GPs see surge in summer hay fever

CREDIT: This story was first seen in OnMedica

Hay fever cases in England have reached their highest level so far this year, and are just under 50% higher than the same time last year, latest weekly figures from the Royal College of General Practitioners’ (RCGP) Research and Surveillance Centre (RSC) show, OnMedica reports.

The figures reveal a big spike in the number of patients seeing their GP for hay fever type symptoms – or allergic rhinitis – since the start of June, with family doctor visits more than tripling from 11,353 to 37,568 in England – the equivalent of a rise from 20.25 to 67.00 consultations per 100,000 patients. This represents a 230% increase on the previous month.

The figures are extrapolated from the RSC’s sentinel network, covering 2.8% of the GP-registered English population and are representative in all demographic dimensions, such as gender, age, ethnicity, and deprivation levels.

Mid-June traditionally marks the start of the hay fever season. Whilst in line with the average five-year trend, rates are at their highest for 2017 so far – something that the RCGP says could have been intensified by recent high temperatures. Most affected are children aged five to 14 years, followed by people between 15 and 24 years – with the former age group experiencing symptoms up to more than two and half times that of other age groups.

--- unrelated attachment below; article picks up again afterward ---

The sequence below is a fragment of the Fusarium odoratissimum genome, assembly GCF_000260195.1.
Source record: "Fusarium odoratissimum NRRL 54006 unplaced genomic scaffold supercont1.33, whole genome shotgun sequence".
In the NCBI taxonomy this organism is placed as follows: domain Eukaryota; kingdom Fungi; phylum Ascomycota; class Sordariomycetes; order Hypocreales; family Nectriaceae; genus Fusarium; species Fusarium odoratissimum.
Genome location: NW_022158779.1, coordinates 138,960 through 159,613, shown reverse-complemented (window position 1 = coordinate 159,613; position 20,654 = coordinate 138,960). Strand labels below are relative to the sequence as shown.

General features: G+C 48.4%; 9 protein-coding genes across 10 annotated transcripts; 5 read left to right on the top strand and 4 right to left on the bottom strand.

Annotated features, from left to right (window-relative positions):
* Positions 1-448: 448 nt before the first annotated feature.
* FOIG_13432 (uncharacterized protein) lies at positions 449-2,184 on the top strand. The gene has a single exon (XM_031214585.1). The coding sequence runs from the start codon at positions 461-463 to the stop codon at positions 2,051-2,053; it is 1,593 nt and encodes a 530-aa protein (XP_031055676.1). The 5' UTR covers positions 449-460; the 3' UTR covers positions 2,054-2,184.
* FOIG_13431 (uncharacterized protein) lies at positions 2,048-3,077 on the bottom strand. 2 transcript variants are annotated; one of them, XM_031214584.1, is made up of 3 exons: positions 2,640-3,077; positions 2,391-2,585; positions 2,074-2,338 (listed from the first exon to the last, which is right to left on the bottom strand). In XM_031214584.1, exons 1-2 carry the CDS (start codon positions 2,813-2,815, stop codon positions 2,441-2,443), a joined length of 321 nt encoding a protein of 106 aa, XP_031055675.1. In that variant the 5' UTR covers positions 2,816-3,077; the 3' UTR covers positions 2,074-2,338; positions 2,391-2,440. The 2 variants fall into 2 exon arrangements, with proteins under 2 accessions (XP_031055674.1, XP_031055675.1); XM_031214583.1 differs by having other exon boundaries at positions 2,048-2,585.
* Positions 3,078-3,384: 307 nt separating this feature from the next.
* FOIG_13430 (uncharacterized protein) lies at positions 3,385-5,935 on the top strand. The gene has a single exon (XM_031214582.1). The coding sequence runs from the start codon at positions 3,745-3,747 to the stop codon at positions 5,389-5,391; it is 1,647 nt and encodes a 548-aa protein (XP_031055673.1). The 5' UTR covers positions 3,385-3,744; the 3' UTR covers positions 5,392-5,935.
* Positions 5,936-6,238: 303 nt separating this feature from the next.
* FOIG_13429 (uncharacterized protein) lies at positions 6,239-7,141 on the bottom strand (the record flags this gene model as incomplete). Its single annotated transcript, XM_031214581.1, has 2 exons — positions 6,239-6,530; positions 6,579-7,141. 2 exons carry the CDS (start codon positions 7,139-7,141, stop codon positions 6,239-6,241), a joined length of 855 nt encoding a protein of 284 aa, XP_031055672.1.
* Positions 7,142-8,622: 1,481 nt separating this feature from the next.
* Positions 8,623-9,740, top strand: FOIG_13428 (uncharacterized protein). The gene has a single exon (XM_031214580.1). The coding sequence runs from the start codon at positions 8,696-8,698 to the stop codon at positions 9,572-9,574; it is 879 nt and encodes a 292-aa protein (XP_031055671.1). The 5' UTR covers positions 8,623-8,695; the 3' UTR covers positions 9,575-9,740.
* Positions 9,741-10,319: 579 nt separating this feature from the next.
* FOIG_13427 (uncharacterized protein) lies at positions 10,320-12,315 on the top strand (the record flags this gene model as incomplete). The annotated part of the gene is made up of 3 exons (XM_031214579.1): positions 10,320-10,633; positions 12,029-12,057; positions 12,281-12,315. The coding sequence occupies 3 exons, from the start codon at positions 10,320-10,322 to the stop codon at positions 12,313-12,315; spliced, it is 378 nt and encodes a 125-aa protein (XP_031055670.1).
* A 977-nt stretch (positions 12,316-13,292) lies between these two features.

Hay fever traditionally develops in school-age children during the teenage years and these groups are more likely to visit a GP with hay fever symptoms rather than using over-the-counter treatments. Caused by an allergy to pollens, hay fever is estimated to affect about one in 10 people in the UK.

RCGP chair, Professor Helen Stokes-Lampard, said: “Each year, seasonal hay fever can cause untold misery to thousands of people across the country. The weather may have taken a turn for the worse, but we are still seeing a steep rise in allergic rhinitis presentations in our surgeries – the highest so far in 2017 and higher compared to this time last year, which was surprisingly low.”

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Prof Stokes-Lampard said patients that suffer from hay fever can also take simple steps to help minimise their exposure to pollen, such as wearing a hat with a wide brim and sunglasses, and to applying Vaseline to nostrils to help trap pollen particles.